A renowned rocket expert has joined the team counting down to the UK’s first vertical satellite launches on Unst, Shetland.
Ben Jarvis is the new launch campaign manager at SaxaVord UK Spaceport, where US aerospace, arms, defence, information security and technology giant Lockheed Martin is aiming – subject to planning permission – for take-off in 2022.
He brings an unparalleled wealth of understanding, knowledge and experience of the launch industry in the UK.”
Frank Strang, chief executive, SaxaVord UK Spaceport.
News of Mr Jarvis’ appointment comes hot-on-the-heels of representatives of Lockheed Martin’s UK and US-based space division meeting community representatives and Shetland Islands Council (SIC) officials to share the latest developments in the UK Pathfinder Launch programme, and solicit local opinions.
The UK Government-backed project to send satellites into space from Unst, which is the most northerly of the inhabited British Isles, is expected to create hundreds of jobs.
It is aimed at delivering the first vertical small satellite launch from UK soil and also the first commercial launch in Britain for US-based ABL Space Systems’ new RS-1 rocket.
SaxaVord UK Spaceport – named after the highest hill on Unst – was itself launched in 2017, as Shetland Space Centre.
The company is working closely with its community and SIC to ensure minimum impact and maximum benefit from what is expected to be a major new sector of the local economy.
Board members include the two founders, Frank and Debbie Strang, of the Saxa Vord Resort, formerly RAF Saxa Vord, as well as former Shetland MSP Tavish Scott and ex UK energy minister Brian Wilson.
The latest recruit to a wider, 21-strong team, Mr Jarvis, is a rocket hobbyist turned space industry engineer with more than 1,600 personal rocket launches, including large and high altitude projectiles, to his name.
He has also witnessed or acted as range safety officer for a further 8,000-plus launches.
The founder of Norfolk-based Raptor Aerospace has more than 30 years of hands-on experience of launching atmospheric and sub-orbital rockets from ranges across the UK and around the world.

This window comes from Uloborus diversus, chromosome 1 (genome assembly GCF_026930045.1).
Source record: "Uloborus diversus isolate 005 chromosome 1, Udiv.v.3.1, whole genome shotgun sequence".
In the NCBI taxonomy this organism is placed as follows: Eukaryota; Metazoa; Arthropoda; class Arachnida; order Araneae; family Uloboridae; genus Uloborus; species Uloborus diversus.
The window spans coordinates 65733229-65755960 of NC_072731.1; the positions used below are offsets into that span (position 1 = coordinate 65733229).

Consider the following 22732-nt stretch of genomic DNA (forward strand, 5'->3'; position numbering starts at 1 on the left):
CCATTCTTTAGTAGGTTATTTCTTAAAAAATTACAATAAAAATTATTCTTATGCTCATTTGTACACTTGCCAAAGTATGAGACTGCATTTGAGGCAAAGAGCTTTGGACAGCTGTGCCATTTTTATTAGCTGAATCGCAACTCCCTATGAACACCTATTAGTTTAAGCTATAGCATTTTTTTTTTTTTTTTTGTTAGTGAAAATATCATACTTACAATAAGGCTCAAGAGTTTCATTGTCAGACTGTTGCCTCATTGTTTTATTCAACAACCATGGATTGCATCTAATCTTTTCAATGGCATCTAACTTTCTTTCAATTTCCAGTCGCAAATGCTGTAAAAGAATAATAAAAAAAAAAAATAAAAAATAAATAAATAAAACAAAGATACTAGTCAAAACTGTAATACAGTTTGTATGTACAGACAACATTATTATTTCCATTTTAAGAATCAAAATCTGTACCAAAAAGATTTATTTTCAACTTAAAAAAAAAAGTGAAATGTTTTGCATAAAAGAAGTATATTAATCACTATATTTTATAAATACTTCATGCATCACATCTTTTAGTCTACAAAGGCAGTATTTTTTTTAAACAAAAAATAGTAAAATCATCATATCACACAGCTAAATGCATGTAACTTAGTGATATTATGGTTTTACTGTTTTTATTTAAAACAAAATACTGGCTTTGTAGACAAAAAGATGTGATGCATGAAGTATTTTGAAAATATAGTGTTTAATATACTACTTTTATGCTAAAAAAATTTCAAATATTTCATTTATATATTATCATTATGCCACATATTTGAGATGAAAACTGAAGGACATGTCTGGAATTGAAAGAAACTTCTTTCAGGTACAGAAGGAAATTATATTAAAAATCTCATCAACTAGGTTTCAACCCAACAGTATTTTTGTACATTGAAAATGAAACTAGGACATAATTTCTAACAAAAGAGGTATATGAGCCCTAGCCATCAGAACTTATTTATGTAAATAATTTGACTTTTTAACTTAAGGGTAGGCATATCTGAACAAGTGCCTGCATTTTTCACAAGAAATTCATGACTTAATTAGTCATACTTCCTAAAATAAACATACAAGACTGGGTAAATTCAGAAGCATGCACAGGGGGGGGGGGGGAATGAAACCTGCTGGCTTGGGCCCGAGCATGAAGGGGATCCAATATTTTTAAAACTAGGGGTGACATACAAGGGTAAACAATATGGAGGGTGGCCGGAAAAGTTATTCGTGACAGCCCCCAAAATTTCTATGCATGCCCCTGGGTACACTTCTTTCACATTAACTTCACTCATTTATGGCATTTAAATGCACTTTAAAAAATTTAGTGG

Mr Strang, chief executive, SaxaVord UK Spaceport, said: “He brings an unparalleled wealth of understanding, knowledge and experience of the launch industry in the UK.
“As we move to the development then operational phases at SaxaVord Spaceport, his contribution to the project will be invaluable on many levels.”
Mr Jarvis said: “I very much look forward to working with the amazing team at SaxaVord, continuing to use my 30+ years of experience of safely launching rockets in the UK to help get the first commercial space launches from UK soil off the ground.”
Major economic boost anticipated
Updating on its recent UK Pathfinder Launch consultations at a media reception in London earlier this week, Lockheed Martin cited figures suggesting the new launch site may eventually create about 140 jobs on Unst and inject at least £4.9 million per annum into the local economy.
The project is also expected to deliver a further 70 jobs throughout Shetland and add another £2.9m in gross value to the islands’ economy.
Scott Rodgers, programme execution director, Lockheed Martin Space, said he and his team were “really excited” to have been able to meet representatives from SaxaVord UK Spaceport, SIC and the local community on Unst “as we progress our plans to hold the UK’s first vertical launch in 2022.”
Mr Strang said: “We have had an excellent few days of engagement with the Lockheed Martin team as we combine forces to deliver the UK Pathfinder launch.
“They have affirmed to ourselves and the Unst and Shetland community their determination to succeed with this mission. We look forward to working closely with them in the year ahead.”